Tips for Mentoring Employees - Perennial Talent
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Tips for Mentoring Employees

One way to help employees to learn and grow is to mentor them.

Mentoring generally refers to a relationship in which a more experienced person (i.e., the mentor) provides guidance, expertise, knowledge, and skills to a more junior person (i.e., the mentee) in order to help them grow and develop. Below, we provide some tips for being an effective mentor.

Set the boundaries of the mentoring relationship

Before the first session it is important to have a conversation about what topics or subjects can be discussed. For example, are topics outside of work fair game (e.g., personal problems, cultural issues)?

Be available to meet

Mentoring will not be effective if you are not available to meet regularly. Agree to a timeline and frequency that fits your schedule and is sustainable.

Always model good behaviour

It goes without saying that as a mentor you should always model professional behavior. If you encourage your mentees to do something but do not model the behavior yourself they will likely not take your advice and guidance seriously.

Be present and listen carefully

During mentoring meetings be present and listen carefully.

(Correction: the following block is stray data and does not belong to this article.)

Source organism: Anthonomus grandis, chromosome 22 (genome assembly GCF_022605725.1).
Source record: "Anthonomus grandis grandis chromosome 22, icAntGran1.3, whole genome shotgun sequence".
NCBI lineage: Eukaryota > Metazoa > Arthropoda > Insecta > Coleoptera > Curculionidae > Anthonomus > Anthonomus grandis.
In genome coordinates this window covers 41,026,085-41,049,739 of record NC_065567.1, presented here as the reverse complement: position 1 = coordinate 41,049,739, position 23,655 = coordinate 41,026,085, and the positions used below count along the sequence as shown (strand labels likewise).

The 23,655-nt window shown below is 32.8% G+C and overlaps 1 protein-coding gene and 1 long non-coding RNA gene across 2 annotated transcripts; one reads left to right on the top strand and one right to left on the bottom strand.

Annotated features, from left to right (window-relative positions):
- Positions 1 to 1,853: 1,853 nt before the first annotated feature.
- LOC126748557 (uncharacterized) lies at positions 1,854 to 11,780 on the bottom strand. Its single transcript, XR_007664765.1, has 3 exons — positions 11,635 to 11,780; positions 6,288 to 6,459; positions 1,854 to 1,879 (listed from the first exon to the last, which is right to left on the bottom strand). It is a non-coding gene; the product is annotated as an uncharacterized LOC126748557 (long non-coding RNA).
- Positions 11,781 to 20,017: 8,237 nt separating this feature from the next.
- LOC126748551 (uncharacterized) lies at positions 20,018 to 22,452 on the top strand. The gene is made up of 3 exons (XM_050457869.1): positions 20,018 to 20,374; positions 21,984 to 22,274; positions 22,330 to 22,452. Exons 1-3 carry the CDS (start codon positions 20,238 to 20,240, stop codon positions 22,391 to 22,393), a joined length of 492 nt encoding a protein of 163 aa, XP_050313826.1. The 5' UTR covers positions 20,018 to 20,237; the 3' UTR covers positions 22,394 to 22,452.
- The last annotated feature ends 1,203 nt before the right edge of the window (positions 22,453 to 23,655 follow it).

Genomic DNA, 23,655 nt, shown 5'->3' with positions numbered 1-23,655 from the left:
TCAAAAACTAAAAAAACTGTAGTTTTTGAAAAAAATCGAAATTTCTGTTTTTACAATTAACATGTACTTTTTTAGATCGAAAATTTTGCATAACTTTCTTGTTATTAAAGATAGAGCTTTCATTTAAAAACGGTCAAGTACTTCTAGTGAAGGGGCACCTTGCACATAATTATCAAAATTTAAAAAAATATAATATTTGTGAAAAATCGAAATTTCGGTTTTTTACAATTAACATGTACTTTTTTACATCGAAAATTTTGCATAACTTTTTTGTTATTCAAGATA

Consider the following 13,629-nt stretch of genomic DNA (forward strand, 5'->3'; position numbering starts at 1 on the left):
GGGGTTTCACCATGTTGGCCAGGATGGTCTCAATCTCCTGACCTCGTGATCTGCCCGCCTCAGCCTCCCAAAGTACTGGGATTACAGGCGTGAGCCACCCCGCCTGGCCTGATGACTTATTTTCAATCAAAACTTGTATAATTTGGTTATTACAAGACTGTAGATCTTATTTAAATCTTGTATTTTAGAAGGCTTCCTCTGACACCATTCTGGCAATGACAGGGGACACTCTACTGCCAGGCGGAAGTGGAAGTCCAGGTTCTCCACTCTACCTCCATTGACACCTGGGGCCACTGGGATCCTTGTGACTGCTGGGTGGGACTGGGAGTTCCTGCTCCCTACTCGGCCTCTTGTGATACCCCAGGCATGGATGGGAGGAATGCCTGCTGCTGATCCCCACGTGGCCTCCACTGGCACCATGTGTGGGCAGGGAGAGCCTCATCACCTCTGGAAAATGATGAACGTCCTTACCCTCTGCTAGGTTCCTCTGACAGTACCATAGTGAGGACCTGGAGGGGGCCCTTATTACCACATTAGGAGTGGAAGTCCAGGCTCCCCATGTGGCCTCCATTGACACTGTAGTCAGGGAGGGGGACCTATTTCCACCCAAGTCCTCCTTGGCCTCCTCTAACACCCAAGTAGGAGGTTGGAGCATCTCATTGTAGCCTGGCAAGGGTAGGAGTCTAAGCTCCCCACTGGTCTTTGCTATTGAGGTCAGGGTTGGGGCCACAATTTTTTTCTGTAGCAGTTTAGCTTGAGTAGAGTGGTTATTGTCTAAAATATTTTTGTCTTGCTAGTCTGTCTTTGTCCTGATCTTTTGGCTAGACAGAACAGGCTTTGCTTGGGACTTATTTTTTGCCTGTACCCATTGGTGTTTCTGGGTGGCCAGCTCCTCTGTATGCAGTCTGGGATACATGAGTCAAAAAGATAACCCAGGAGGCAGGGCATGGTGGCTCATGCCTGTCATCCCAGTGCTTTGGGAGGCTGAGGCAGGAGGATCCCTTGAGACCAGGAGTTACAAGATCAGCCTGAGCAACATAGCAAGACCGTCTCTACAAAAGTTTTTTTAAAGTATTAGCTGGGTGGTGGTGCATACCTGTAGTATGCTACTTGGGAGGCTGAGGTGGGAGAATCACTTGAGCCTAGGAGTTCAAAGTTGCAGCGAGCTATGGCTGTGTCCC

Share your wisdom

Share your own stories and experiences, including challenges and lessons learned.

Provide constructive feedback

Feedback is a critical tool for development, so make sure to give your mentee constructive feedback regularly. You should also ask your mentee to provide you with feedback in case there are any areas where you can improve your mentoring skills or enhance the mentoring relationship.

Help mentees to assess their progress and set meaningful goals

Early in the mentoring relationship you should work with the mentee to set developmental goals. Throughout the relationship it’s important to check in on these goals and re-calibrate as necessary.

Support and advocate for opportunities for your mentees

Support your mentees by helping them get access to learning and development opportunities (e.g., networking opportunities, training opportunities, etc.).

To learn more about best practices in using competencies for all of your Learning and Development activities, check out our Learning and Development Toolkit!

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